Youth competitions take priority for Antrim focus group
Published 10/11/2012 | 00:00
The future of Antrim hurling is set to benefit from a series of shake-ups that will be unveiled at the county convention on Wednesday, December 5.
A steering committee headed by the widely-admired coach Jim Nelson will propose a number of steps to take hurling in the Saffron county forward.
The sub-committee was prompted by a conversation that county board chairman Jim Murray held with Nelson after the Ulster final.
Commenting on the genesis of the idea, Nelson said: “Basically the county chairman approached me and said that they would like to formulate a focus group and asked me if I would like to chair it and come up with recommendations for our future improvement and development of hurling in Antrim.”
He continued: “Maybe we didn't have as good a year as we had envisaged and that goes from senior to minor.
“It's with that in mind that he asked if we could come up with a few ideas and see how they would take fruition.”
After recruiting a cross-section of passionate Antrim hurling people such as Dessie Donnelly of Ballycastle, Loughgiel's John Campbell, John Shannon of Tir Na nÓg and county under-21 manager Johnny McIntosh, the committee have met the last nine Monday nights.
They recently brought their findings to the county committee.
And from the feedback they received, they are now gearing up to present their terms for contention and submit them for the forthcoming annual convention.
Top of their priorities has been a restructuring of the youth competitions, greater reliability on a fixtures masterplan, and how youth players progress through the ranks, explains Nelson.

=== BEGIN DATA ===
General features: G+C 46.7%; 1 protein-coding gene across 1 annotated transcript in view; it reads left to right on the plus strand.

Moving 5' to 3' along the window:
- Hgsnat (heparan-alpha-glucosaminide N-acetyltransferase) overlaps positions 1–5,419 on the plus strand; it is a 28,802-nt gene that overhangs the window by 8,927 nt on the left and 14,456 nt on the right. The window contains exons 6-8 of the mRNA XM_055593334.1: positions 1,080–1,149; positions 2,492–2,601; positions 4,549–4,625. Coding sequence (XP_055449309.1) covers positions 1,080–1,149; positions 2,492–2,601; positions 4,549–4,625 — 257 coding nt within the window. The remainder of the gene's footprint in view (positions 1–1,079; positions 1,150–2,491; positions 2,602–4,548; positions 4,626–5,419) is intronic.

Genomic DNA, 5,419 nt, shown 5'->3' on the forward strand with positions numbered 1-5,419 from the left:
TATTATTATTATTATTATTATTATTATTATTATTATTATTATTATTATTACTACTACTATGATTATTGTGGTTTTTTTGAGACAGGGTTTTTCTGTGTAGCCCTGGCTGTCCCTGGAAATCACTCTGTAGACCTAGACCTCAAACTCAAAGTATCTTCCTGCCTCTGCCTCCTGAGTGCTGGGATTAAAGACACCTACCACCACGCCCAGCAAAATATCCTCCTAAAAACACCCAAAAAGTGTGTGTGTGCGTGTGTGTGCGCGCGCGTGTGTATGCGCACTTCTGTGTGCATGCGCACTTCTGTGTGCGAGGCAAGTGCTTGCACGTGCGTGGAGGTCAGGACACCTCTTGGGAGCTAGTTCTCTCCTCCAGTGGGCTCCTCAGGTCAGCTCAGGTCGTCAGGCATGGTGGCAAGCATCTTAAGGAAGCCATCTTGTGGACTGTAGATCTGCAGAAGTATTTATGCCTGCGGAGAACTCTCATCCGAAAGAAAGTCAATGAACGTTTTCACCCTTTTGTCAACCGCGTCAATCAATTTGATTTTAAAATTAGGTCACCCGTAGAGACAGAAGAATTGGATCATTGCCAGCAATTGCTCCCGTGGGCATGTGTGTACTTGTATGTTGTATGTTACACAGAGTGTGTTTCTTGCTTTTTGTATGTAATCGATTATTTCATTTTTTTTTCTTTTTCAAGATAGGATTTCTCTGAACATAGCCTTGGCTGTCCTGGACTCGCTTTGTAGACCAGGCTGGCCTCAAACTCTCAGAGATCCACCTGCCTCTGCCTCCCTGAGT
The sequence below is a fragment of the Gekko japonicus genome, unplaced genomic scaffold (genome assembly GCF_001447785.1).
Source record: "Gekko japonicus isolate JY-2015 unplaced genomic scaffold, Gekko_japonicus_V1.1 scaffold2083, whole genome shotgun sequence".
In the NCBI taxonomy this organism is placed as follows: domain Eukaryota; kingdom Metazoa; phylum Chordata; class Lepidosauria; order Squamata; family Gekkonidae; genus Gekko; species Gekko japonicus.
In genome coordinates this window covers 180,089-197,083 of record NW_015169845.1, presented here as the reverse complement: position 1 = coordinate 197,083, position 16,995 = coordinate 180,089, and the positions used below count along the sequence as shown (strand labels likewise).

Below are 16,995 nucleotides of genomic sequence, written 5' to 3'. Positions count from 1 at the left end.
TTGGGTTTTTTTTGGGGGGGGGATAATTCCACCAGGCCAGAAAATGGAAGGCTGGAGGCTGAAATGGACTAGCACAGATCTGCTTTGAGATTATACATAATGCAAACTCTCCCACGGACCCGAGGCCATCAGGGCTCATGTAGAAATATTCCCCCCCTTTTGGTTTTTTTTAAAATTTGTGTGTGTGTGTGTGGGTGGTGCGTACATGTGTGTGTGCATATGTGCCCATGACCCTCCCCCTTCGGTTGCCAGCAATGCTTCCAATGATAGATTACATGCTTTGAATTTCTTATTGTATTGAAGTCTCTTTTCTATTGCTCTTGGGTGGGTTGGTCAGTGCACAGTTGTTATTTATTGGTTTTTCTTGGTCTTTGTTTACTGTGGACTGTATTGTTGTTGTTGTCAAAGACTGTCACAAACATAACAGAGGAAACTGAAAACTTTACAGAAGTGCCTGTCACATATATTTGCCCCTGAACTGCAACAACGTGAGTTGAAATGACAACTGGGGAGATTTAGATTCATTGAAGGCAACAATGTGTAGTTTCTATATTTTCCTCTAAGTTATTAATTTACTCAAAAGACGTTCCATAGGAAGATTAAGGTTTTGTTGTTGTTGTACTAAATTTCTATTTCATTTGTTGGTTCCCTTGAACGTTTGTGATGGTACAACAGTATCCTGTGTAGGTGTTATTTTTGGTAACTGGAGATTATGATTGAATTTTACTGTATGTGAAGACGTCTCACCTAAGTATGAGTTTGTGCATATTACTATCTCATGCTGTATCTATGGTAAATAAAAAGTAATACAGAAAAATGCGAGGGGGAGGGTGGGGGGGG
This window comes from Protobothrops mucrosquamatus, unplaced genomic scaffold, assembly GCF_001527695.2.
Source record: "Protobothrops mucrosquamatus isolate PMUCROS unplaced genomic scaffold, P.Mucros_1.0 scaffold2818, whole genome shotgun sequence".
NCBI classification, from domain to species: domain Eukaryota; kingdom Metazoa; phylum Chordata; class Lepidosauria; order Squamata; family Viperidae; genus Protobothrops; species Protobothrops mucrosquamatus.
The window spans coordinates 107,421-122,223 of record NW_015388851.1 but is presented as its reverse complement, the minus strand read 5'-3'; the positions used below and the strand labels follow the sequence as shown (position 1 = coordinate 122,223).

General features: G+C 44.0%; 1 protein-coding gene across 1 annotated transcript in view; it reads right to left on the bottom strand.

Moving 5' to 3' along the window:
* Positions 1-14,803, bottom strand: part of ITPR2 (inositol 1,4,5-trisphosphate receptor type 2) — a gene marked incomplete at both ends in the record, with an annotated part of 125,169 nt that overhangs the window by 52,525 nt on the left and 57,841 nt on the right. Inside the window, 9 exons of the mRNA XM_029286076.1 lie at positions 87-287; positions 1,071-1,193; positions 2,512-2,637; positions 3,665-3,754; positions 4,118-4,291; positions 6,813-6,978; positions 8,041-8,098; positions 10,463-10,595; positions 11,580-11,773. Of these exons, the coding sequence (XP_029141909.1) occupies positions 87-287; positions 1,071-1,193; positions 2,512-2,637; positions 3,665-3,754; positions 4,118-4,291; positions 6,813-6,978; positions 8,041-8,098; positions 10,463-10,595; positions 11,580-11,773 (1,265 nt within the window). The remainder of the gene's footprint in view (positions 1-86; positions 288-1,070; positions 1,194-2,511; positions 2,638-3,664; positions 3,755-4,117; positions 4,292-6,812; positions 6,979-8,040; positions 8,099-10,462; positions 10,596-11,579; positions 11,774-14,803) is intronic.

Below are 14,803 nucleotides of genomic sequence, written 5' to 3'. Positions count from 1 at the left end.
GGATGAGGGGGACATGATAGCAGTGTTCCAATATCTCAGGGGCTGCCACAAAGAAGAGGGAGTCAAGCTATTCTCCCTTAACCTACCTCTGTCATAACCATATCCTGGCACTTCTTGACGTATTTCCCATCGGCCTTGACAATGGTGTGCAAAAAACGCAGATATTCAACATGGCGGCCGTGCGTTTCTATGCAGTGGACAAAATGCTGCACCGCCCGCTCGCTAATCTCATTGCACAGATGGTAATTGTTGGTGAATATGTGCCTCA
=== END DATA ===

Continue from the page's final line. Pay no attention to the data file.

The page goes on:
“We have looked at the structure of the Antrim league and we would have ideas in terms of how that would be implemented.
“We also looked at our underage development squads and how we could improve that as an entity within Antrim in development for future years.”
He continued: “The development squads were a part of it and another thing we looked at was an amalgamation of days, to produce a blueprint of a calendar to see what days games are on. It might mean moving a few things around but basically what we are looking at is to get it into a yearly calendar so that everybody knows when they are playing.”
In a move that echoes the recent inclusion of Antrim teams in Leinster competitions, Nelson feels this can be done further down the underage ladder.
He says: “We have looked at how we can progress the under 14s and 16s to minor, and we would have certain ideas on how to branch out and look at entry into other competitions.”
At present, Antrim compete at under-14 level in the Tony Forristal Cup, but if Nelson's proposals are accepted, they could see a great increase in hurling activity.